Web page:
Thursday, June 29, 2006

Sigh of relief

This Hamdan decision is a very big deal, in no small part because of this paragraph:
Even assuming that Hamden is a dangerous individual who would cause great harm or death to innocent civilians given the opportunity, the Executive nevertheless must comply with the prevailing rule of law in undertaking to try him and subject him to criminal punishment.
More later on this.

1 comment:

haahnster said...

"...the Executive nevertheless must comply with the prevailing rule of law..."

Speaks volumes, wouldn't you say?

It also seems like something that you wouldn't expect to have to be written by the SCOTUS. Now, here's what I find interesting:

"Stevens, J., announced the judgment of the Court and delivered the opinion of the Court with respect to Parts I through IV, VI through VI-D-iii, VI-D-v, and VII, in which Kennedy,Souter, Ginsburg, and Breyer, JJ., joined, and an opinion with respect to Parts V and VI-D-iv, in which Souter, Ginsburg, and Breyer, JJ., joined. Breyer, J., filed a concurring opinion, in which Kennedy, Souter, and Ginsburg, JJ., joined. Kennedy, J., filed an opinion concurring in part, in which Souter, Ginsburg, and Breyer, JJ., joined as to Parts I and II. Scalia, J., filed a dissenting opinion, in which Thomas and Alito, JJ., joined. Thomas, J., filed a dissenting opinion, in which Scalia, J., joined, and in which Alito, J., joined as to all but Parts I, II-C-1, and III-B-2. Alito, J., filed a dissenting opinion, in which Scalia and Thomas, JJ., joined as to Parts I through III. Roberts, C. J., took no part in the consideration or decision of the case."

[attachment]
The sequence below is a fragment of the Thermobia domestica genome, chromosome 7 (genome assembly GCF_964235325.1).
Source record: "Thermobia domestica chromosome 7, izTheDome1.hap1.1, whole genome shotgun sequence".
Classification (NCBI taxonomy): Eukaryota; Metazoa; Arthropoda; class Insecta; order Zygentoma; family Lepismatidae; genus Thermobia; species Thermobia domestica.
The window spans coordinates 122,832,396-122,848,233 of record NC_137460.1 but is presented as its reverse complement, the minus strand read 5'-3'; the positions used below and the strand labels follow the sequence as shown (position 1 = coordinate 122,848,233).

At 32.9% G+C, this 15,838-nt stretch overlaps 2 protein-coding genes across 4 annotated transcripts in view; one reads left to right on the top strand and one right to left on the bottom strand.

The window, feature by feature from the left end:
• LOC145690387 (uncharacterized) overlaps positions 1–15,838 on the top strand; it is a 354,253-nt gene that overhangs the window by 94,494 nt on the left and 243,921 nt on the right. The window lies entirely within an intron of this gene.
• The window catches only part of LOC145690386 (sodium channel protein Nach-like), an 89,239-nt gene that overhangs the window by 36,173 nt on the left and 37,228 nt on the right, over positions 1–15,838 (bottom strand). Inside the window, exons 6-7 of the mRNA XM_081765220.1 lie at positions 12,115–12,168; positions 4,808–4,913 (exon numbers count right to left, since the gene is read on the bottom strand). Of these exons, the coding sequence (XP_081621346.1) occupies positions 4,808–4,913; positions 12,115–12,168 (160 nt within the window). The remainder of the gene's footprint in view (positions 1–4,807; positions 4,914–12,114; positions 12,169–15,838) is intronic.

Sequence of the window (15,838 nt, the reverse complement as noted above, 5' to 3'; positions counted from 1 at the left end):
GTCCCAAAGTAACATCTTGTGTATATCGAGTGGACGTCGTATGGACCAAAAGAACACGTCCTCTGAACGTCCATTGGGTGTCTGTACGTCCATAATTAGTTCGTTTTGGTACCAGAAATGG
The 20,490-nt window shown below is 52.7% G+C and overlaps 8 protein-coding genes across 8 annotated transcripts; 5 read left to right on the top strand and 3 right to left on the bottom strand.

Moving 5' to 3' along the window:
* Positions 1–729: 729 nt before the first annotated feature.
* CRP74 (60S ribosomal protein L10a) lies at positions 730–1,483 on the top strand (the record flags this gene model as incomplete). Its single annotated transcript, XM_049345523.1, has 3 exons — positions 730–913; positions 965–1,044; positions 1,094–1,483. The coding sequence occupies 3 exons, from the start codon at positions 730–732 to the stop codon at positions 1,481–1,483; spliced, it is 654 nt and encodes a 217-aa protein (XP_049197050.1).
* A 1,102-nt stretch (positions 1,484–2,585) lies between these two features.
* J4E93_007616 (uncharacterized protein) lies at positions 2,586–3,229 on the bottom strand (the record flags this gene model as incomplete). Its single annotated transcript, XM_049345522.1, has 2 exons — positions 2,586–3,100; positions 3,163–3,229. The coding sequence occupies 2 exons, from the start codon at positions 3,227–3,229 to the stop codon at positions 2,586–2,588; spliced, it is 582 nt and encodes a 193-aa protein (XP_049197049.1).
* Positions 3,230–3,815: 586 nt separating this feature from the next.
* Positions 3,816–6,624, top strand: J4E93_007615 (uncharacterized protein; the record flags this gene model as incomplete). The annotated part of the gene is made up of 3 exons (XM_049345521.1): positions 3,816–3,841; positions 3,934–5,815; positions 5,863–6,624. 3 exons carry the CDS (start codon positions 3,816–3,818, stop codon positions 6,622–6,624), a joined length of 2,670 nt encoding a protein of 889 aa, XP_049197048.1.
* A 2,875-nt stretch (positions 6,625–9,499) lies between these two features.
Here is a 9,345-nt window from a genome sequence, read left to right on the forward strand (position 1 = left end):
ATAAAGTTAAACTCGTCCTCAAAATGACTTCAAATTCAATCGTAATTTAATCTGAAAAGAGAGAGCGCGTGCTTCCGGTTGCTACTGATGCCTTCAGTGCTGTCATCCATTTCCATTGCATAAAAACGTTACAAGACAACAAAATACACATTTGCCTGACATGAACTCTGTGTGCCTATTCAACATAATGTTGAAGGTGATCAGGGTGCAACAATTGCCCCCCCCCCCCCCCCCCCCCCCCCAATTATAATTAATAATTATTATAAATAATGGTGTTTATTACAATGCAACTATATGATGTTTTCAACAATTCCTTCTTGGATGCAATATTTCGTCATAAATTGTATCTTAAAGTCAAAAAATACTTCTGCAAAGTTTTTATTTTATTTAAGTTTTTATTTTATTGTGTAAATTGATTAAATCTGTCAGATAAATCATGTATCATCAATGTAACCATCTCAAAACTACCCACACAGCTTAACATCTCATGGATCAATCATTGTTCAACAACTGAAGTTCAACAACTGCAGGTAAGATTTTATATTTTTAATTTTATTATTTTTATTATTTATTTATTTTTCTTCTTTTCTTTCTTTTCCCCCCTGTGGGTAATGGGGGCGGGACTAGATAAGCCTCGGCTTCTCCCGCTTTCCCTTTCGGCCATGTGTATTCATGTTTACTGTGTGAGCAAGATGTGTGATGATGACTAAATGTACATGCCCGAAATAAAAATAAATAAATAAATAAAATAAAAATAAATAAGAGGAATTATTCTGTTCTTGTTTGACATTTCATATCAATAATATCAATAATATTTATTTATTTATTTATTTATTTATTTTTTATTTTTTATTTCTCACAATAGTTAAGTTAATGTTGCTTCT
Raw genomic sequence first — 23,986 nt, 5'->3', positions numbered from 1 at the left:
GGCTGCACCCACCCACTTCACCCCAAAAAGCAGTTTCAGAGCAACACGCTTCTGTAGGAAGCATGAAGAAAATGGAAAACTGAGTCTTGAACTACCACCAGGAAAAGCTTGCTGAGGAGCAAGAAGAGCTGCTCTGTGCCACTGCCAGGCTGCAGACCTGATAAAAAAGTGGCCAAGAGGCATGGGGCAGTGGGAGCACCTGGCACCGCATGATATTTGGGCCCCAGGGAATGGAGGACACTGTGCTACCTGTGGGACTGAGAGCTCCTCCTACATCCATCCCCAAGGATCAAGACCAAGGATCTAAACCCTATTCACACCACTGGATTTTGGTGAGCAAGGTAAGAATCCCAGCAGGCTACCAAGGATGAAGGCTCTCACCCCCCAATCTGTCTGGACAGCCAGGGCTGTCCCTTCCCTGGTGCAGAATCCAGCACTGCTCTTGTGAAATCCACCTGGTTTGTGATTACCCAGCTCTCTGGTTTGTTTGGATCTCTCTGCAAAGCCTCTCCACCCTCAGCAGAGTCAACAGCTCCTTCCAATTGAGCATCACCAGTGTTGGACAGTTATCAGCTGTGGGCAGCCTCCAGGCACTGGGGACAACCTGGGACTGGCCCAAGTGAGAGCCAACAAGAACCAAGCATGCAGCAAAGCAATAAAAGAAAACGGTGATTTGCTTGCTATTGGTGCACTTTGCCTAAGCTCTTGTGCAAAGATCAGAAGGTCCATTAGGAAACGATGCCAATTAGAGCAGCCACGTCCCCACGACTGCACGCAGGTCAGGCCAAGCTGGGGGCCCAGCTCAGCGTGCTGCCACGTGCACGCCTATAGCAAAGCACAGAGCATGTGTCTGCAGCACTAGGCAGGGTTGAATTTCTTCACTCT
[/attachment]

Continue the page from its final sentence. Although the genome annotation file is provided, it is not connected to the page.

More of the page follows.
I thought baseball scorecards could get confusing...